My Father’s Dragon

Note: This post was written by a guest author.

Sometimes it’s hard to find a book to read aloud to both boys and girls.  And once that book is found it doesn’t necessarily mean it will hold both of their interests.  But the book My Father’s Dragon once held a very rowdy second grade class enraptured for weeks.  My Father’s Dragon, I’ve never heard of that,’ you think to yourself.  It’s not surprising because it was written in 1948 by Ruth Stiles Gannett; despite the success of Beverly Cleary books published not long after, Stiles Gannett’s lovely book has never been labeled ‘a classic’.

The story is uniquely narrated; the protagonist refers to Elmer as “my father”, giving the delightful feeling that this great adventure has actually happened and that Elmer has told his tale time and time again to his child.  My Father’s Dragon can’t be mentioned without noting the timeless illustrations that accompany the book.  The illustrations were created by the author’s own mother, Ruth Chrisman Gannett.  Drawn with a grease crayon on grained paper, the illustrations are just as intriguing as Elmer’s journey.

It is whimsically written, a 1949 Newberry Honor Book, so the critics at least knew what they were talking about.  My Father’s Dragon is the tale of young Elmer Elevator who longs to be able to fly.  Elmer happens upon a cat that has an idea of a way to make this dream possible for Elmer.  But, the cat cautions Elmer, he would need to travel to a place called Wild Island (off the coast of Tangerina as we all know).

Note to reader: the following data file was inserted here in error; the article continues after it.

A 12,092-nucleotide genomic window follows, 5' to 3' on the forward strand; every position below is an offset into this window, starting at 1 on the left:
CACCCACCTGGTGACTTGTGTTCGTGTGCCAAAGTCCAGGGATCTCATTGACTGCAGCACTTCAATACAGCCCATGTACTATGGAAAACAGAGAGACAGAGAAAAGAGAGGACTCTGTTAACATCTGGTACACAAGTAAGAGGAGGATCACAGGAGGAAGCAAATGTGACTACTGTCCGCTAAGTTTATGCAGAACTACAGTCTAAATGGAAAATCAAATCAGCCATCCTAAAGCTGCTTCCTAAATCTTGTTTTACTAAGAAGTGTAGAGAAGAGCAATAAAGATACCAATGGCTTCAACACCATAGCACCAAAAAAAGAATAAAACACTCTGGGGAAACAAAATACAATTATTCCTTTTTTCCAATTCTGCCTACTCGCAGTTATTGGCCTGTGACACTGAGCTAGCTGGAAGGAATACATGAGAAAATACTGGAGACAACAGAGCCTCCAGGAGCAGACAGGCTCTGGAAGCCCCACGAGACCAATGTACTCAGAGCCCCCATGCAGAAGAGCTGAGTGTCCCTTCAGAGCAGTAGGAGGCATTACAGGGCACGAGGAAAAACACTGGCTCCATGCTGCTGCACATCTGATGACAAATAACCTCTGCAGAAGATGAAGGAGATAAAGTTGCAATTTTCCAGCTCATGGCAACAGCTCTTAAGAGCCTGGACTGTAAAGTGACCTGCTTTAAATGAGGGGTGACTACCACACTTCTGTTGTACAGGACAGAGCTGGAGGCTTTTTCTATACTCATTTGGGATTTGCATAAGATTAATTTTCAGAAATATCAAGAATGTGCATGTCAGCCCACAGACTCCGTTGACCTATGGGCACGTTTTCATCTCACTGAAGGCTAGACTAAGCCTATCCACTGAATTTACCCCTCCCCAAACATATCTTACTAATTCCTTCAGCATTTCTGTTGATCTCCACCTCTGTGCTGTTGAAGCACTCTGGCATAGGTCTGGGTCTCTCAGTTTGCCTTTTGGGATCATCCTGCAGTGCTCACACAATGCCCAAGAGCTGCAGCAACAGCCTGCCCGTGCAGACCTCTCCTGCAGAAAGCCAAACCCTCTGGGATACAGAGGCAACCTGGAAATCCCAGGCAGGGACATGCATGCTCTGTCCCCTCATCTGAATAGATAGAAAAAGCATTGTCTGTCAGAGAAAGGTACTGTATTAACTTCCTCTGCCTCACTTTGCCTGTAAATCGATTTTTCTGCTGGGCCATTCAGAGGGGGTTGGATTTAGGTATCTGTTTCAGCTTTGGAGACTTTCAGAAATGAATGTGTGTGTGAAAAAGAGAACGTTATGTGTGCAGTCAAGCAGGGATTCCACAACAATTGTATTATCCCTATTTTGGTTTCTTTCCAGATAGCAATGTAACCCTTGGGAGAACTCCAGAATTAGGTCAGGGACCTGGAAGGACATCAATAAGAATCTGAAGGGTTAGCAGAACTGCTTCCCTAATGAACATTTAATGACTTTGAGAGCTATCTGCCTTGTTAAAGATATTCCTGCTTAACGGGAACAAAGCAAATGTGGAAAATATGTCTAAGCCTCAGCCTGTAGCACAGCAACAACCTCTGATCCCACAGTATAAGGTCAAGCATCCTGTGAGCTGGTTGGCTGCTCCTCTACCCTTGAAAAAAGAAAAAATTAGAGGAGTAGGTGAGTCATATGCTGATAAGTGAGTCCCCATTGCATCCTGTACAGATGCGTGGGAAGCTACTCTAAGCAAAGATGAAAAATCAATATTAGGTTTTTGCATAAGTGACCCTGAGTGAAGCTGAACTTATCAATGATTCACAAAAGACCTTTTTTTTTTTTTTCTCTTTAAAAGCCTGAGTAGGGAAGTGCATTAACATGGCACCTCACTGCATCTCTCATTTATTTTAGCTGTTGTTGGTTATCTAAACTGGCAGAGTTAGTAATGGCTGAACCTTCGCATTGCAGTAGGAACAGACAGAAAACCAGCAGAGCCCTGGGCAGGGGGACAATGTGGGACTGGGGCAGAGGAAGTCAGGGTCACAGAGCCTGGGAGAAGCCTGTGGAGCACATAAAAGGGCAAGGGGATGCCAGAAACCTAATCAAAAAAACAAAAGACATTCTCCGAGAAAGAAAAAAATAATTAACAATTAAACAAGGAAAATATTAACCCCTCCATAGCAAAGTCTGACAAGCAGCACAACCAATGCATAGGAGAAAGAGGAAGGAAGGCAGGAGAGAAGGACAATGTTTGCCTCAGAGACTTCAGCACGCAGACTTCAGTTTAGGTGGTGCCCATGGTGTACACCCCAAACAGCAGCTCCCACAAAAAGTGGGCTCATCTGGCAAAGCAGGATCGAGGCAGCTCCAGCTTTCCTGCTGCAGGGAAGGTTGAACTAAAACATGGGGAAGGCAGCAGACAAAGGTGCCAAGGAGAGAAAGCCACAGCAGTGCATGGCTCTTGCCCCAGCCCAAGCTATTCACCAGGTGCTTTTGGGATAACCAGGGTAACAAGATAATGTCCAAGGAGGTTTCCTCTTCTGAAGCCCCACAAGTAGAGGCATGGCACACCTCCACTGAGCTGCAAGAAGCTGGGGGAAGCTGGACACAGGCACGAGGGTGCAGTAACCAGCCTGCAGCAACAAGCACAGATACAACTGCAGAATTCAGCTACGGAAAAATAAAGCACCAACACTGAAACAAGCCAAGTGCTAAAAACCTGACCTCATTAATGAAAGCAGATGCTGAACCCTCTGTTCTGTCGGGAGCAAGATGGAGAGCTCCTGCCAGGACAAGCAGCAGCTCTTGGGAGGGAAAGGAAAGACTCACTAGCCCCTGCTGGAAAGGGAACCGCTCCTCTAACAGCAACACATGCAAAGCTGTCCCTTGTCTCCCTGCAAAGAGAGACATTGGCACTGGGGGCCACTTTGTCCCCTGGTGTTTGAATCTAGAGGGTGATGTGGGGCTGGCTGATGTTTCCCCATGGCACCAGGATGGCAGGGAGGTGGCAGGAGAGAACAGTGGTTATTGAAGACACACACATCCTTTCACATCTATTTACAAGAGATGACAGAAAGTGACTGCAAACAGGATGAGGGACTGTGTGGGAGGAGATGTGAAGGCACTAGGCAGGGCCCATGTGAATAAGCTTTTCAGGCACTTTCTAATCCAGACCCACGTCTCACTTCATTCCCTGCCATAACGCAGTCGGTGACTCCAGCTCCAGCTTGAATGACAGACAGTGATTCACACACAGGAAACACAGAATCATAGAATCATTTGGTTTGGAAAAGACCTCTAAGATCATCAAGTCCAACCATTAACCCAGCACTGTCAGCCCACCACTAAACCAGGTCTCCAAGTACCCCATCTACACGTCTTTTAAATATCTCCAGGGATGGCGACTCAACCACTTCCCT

On Wild Island, Elmer is sure to cross the paths of irritable tigers, a weepy rhinoceros, a vain lion, and an itchy gorilla.  Should Elmer successfully bypass the animals of Wild Island and reach the riverbank, he will find a baby dragon that is being held captive by the very animals Elmer may has encounter on his journey.  The cat suggests to Elmer upon freeing the baby dragon, a flight on the dragon’s back may be offered in exchange.

To read about Elmer and his adventure on Wild Island, you can order the book at most public libraries.  It’s also available on  If you would like to check it out before buying, click here.


Share This

About the Author

Dave Hoffman